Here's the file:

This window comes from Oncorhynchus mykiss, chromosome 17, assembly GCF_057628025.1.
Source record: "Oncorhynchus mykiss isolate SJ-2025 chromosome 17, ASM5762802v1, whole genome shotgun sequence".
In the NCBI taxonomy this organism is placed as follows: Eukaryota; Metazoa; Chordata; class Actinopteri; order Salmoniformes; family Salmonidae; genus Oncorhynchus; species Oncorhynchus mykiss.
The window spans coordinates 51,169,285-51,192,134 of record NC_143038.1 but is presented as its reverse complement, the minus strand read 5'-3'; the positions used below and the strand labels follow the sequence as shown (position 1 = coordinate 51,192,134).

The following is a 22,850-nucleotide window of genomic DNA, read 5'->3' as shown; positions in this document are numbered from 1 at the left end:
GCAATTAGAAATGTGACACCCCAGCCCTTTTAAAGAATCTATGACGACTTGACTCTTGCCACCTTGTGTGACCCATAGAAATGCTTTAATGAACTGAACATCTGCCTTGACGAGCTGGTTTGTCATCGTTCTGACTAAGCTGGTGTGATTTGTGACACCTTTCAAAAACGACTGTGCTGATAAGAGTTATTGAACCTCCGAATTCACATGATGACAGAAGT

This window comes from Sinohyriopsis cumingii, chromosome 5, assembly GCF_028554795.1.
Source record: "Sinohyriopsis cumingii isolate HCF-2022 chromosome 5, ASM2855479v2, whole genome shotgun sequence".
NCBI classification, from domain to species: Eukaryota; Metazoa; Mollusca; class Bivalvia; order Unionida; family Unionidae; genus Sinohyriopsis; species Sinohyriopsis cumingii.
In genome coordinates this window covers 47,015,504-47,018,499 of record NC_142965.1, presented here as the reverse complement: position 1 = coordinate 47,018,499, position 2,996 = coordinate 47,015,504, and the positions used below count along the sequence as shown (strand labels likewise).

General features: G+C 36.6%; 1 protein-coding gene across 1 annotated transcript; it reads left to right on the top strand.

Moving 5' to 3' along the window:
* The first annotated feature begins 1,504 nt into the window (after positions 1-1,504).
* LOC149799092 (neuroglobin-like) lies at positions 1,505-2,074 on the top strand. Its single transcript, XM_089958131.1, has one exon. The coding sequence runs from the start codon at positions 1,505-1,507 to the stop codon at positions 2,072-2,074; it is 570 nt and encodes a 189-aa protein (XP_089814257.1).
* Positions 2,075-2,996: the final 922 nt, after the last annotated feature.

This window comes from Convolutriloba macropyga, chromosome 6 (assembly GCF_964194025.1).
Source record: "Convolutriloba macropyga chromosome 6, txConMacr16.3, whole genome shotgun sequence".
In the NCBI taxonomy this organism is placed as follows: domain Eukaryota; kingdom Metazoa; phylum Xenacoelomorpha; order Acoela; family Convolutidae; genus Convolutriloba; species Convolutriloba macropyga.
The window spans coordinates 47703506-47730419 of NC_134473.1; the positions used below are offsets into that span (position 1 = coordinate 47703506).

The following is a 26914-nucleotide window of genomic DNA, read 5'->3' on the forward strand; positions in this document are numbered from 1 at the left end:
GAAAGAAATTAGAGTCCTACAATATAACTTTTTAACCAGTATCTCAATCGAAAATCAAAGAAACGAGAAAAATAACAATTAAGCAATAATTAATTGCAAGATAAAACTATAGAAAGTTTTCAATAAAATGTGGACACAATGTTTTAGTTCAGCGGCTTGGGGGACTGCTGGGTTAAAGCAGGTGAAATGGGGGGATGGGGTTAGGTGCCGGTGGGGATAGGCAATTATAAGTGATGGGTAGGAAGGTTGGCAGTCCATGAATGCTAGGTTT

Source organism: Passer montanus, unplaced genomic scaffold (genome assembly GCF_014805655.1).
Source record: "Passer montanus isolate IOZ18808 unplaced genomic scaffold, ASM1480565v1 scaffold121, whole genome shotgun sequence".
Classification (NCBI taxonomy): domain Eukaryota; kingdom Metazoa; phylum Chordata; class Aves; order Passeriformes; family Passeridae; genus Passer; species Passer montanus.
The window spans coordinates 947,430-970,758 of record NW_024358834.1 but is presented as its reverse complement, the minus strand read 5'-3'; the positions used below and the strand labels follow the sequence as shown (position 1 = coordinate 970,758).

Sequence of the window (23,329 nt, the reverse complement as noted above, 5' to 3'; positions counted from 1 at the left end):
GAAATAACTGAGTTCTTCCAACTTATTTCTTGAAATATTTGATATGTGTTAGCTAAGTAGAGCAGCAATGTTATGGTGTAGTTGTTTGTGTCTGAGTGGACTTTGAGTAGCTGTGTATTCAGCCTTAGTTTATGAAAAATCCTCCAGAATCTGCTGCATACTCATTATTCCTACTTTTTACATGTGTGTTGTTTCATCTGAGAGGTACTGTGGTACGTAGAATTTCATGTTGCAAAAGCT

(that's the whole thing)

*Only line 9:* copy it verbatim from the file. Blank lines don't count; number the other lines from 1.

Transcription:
NCBI classification, from domain to species: Eukaryota; Metazoa; Mollusca; class Bivalvia; order Unionida; family Unionidae; genus Sinohyriopsis; species Sinohyriopsis cumingii.